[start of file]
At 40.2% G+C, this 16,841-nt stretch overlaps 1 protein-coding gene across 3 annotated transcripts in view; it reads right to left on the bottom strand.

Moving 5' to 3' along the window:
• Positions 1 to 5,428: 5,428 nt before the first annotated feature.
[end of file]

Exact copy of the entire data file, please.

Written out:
At 40.2% G+C, this 16,841-nt stretch overlaps 1 protein-coding gene across 3 annotated transcripts in view; it reads right to left on the bottom strand.

Moving 5' to 3' along the window:
• Positions 1 to 5,428: 5,428 nt before the first annotated feature.